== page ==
Florida judge rules health care law
Today’s decision is the second ruling by a federal judge against the constitutionality of the health care legislation. Two other federal courts have upheld the constitutionality of the law, including its requirement that most Americans buy health insurance or pay a penalty. While the lawsuit addressed in Vinson’s ruling is the largest of its kind – with 26 states having signed on – today’s decision is likely just one more step in the law’s march to the United States Supreme Court. But this is the biggest court victory yet for opponents of the law’s requirement that all Americans buy health insurance.
A federal judge in Florida has declared the new health care law unconstitutional, ruling in a lawsuit brought by 26 states against the federal government. It’s the biggest court victory yet for opponents of the law’s requirement that all Americans buy health insurance.
Judge Roger Vinson found the entire law unconstitutional, after declaring that its key element — the health insurance mandate — was a law Congress did not have the power to enact. Opponents of the law claimed that while the government can regulate the activities of people engaged in commerce, like the insurance industry, it cannot regulate someone’s inactivity — that is, someone’s refusal to buy insurance. It’s an argument the judge found persuasive.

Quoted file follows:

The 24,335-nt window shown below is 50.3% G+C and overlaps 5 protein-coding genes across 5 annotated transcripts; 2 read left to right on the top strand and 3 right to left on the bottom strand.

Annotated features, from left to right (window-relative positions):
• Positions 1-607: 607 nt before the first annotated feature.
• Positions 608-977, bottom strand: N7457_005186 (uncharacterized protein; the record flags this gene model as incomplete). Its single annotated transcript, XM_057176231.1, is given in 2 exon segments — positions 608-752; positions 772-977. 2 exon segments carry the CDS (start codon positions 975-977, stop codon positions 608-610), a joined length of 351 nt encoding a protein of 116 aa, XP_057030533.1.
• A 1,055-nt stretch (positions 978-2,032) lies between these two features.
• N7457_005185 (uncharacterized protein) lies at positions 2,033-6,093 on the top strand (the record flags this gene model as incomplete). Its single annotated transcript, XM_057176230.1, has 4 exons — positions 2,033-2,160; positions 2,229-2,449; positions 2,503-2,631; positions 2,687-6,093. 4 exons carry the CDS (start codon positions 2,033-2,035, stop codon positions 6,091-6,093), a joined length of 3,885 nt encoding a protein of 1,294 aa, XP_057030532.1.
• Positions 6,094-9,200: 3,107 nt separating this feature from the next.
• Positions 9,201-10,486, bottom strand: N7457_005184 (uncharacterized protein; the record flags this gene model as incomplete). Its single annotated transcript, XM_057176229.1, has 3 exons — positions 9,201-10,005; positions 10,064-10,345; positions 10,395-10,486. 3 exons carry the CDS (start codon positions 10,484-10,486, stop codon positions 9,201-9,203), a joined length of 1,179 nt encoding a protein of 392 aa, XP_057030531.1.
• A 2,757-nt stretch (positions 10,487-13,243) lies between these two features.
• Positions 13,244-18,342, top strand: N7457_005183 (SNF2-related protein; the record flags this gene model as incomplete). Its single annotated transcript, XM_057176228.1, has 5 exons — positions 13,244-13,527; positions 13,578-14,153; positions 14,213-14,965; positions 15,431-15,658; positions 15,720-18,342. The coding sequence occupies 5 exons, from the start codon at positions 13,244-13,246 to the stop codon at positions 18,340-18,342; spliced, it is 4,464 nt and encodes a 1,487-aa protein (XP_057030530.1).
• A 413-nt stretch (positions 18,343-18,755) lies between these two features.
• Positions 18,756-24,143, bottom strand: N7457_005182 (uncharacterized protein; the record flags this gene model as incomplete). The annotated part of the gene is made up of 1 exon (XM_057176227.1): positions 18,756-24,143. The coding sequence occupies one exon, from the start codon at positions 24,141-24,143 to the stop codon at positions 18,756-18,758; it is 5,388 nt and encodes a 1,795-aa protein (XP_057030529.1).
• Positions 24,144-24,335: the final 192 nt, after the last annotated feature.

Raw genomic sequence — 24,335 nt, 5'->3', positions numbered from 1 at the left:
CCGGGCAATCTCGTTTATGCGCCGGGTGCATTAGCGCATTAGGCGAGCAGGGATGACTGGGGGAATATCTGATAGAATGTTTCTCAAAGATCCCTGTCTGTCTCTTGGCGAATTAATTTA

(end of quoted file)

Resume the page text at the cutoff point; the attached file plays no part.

“It would be a radical departure from existing case law to hold that Congress can regulate inactivity under the Commerce Clause,” he said. If that were true, he said, “it is not hyperbolizing to suggest that Congress could do almost anything it wanted.” If Congress could reach so broadly, “we would have a Constitution in name only,” he said.
Judge Vinson rejected the Obama administration’s argument that no one truly opts out of the health care system, because everyone eventually needs medical attention. In that sense, the judge said, health care is no different than many human activities.
“There is quite literally no decision that, in the natural course of events, does not have an economic impact of some sort. The decisions of whether and when (or not) to buy a house, a car, a television, a dinner, or even a morning cup of coffee also have a financial impact that — when aggregated with similar economic decisions — affect the price of that particular product or service
and have a substantial effect on interstate commerce. To be sure, it is not difficult to identify an economic decision that has a cumulatively substantial effect on interstate commerce; rather, the difficult task is to find a decision that does not,” he said.